Is your IT department ready for more stringent privacy laws? On the heels of the federal government’s bill to modernize federal privacy laws (that is, the Digital Charter Implementation Act, 2020), the Ontario government has declared the federal bill inadequate. Consequently, on June 17, 2021, the Ontario government issued a whitepaper entitled Modernizing Privacy in Ontario, initiating further public dialogue on its proposals to improve privacy protection.
The whitepaper identifies a rights-based approach to privacy; safe use of automated decision-making; thoughtful consent and lawful uses of personal data; data transparency; protections for children and youth; and other privacy principles as priorities.
Time and legislative enactments will ultimately determine privacy protections. The reality is that Europe and some other global jurisdictions have more far-reaching privacy laws than currently exist federally and in Ontario.
So, what does this mean for organizations and IT departments in particular?
First, ensure that you understand the macro or organizational privacy obligations. Remember, personal information is data that can identify someone. Personal information includes certain cookies and biometric information like fingerprints and facial recognition data, for instance. Some technologies that use personal information, including artificial intelligence and algorithmic decision-making (for example, to classify data subjects and determine their suitability for a job), are invasive, contentious, and raise ethical and cultural concerns. Some personal information, for example, medical records, is particularly sensitive and requires impenetrable IT safeguards.
Many business activities that process personal information, including activities that create, use, collect, process, store, maintain, disseminate, or dispose of personal information, will impose privacy obligations.
Apply a privacy mindset on a macro level, and provide policies and procedures, IT systems, and personnel to discharge privacy obligations. Implement written policies and procedures, appoint a privacy officer and process personal information with transparency and informed consent.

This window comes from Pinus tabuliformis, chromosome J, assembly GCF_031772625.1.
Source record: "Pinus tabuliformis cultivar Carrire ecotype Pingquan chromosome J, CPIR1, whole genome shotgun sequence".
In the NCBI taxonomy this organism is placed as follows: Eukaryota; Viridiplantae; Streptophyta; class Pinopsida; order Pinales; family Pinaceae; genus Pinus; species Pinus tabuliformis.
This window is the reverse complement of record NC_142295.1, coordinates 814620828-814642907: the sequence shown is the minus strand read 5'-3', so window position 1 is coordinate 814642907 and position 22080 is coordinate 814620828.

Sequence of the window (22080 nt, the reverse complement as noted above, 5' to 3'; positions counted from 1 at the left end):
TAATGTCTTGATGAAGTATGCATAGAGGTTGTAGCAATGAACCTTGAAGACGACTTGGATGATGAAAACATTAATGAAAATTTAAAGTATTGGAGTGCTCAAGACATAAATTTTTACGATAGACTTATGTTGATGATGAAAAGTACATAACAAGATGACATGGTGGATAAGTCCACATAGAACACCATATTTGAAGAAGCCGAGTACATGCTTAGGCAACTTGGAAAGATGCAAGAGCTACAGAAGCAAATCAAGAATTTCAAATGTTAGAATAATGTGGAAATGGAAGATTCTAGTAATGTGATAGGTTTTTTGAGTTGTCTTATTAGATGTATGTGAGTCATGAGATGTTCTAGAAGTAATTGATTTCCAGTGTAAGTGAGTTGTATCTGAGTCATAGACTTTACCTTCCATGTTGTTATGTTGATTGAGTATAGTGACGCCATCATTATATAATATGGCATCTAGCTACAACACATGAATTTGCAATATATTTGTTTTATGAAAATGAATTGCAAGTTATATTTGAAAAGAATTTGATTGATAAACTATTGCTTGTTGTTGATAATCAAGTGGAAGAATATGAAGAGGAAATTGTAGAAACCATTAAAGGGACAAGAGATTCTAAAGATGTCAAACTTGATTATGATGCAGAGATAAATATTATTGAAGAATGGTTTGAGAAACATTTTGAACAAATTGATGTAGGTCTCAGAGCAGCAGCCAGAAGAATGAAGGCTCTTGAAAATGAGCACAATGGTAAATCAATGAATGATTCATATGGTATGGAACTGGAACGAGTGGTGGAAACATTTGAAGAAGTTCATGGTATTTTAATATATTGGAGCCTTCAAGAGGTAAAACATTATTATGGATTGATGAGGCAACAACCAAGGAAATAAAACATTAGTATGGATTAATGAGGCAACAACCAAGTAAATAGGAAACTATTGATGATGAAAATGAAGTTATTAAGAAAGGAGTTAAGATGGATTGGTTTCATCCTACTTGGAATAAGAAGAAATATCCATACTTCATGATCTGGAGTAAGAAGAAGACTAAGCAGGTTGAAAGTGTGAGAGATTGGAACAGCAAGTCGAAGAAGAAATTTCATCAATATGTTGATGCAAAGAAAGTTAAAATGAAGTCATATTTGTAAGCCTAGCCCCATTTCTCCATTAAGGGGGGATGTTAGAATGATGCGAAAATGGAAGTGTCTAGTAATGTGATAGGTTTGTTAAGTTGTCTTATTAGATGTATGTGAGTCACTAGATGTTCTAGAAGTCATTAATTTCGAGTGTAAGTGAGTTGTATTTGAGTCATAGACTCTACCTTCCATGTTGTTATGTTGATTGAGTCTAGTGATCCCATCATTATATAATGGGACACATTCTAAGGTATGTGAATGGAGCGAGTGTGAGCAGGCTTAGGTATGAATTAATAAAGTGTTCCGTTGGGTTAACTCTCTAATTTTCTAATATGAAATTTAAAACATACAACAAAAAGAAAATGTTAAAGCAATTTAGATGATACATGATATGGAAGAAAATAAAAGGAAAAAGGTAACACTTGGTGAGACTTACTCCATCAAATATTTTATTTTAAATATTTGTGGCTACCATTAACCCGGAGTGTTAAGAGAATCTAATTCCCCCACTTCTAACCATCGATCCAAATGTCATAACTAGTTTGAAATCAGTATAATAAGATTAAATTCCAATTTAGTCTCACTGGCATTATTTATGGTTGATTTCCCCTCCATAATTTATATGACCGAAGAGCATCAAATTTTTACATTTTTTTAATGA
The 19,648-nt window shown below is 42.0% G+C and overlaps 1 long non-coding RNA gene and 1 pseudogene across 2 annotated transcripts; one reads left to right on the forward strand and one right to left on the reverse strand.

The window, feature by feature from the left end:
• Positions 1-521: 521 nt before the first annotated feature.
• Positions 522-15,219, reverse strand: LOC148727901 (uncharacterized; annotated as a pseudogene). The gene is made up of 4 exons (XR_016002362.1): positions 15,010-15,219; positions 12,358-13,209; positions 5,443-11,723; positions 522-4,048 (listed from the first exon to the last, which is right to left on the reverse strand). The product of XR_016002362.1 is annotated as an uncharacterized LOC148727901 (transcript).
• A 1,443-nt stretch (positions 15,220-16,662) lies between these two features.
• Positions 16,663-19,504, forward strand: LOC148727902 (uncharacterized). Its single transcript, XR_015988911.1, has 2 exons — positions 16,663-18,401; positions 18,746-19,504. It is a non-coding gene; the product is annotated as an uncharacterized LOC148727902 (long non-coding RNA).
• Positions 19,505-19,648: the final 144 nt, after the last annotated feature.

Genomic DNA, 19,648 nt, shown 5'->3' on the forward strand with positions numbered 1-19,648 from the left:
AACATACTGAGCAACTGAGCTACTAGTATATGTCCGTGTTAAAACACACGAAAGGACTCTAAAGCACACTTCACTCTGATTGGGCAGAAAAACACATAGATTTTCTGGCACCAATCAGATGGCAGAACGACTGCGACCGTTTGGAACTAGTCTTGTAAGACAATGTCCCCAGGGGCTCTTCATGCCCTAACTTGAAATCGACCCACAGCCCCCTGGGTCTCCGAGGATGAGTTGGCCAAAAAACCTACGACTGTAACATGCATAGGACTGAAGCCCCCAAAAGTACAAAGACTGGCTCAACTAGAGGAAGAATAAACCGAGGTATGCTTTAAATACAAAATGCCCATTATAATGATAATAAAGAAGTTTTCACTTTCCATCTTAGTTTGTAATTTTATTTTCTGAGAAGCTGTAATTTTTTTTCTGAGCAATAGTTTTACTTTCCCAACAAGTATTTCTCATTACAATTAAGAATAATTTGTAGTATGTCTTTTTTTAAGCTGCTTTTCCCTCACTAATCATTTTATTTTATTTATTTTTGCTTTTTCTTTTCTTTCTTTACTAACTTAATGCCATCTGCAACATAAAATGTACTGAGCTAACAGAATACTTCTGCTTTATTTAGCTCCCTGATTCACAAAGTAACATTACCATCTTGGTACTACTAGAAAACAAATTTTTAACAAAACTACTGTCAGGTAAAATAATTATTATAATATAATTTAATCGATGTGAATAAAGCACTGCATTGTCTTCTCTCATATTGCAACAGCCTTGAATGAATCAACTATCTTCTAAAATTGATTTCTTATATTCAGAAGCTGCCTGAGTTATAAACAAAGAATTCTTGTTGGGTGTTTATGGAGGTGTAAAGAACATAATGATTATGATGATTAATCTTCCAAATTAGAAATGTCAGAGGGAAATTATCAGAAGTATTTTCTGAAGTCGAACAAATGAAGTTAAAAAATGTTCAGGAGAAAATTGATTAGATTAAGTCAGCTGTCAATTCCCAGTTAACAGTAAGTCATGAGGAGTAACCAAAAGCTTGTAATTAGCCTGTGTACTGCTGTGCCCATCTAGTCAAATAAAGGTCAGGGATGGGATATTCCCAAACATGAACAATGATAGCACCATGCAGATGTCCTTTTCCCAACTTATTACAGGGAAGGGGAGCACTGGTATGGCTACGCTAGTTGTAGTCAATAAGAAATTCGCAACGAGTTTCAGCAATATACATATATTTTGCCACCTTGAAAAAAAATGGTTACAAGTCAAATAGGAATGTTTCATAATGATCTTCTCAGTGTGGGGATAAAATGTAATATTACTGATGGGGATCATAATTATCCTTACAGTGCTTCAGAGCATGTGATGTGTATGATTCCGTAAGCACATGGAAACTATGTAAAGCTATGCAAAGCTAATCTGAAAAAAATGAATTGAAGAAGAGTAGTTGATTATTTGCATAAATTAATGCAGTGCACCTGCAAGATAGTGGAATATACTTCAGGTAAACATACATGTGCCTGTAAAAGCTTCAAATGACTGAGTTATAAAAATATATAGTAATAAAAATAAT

Critically, any new IT systems or upgrades to existing systems should, by default, include privacy and data protection principles from the design phase and throughout the entire systems development lifecycle.
The IT systems and practices that will help to ensure compliance with privacy obligations include:
- Restricting access rights to personal information on a need-to-know basis.
- Two-factor authentication, passwords, and other measures to secure systems against unauthorized access.
- Encrypting of data, both at rest and in transit.
- Anonymization of data may provide enhanced data protection. Anonymization applies processes and techniques to data to ensure that it cannot be (readily) associated with a specific data subject.
- Pseudonymization is a form of anonymization that assigns a pseudonym or alias to a data subject. Typically, pseudonymization involves replacing direct identifiers with randomly generated values or other pseudonyms. The result of pseudonymization is two-fold. First, there is no association between the actual data subject and the data. Second, each pseudonym becomes a unique way of referencing and identifying an alias’ data set.
- Intrusion detection devices or software.
- Training both users and IT personnel.
- Involving the IT department without delay in the event of a security breach.
Meeting your duty of care
Information Technology PolicyPro includes policies and procedures to help your IT department meet privacy and data protection obligations. See IT 8.04 – Confidentiality and Privacy and IT 8.06 – Managing a Security Breach, to get started.
Remember that all your IT policies provide the foundation for privacy and safeguarding of personal information. Therefore, other essential policies include IT 8.03 – User Identification and Passwords; IT 8.07 – Cybersecurity; IT 9.06 – Data Encryption; IT 10.05 – Network Intrusion Detection; IT 2.07 – Disposal of Hardware and numerous other policies.
Policies and procedures are essential, but the work required to create and maintain them can seem daunting. Finance and Accounting PolicyPro, Not-for-Profit PolicyPro, and Information Technology PolicyPro, co-marketed by First Reference and Chartered Professional Accountants Canada (CPA Canada), contain sample policies, procedures, checklists and other tools, plus authoritative commentary to save you time and effort in establishing and updating your internal controls and policies. Not a subscriber? Request free 30–day trials of Finance and Accounting PolicyPro, Not-for-Profit PolicyPro, and Information Technology PolicyPro, here.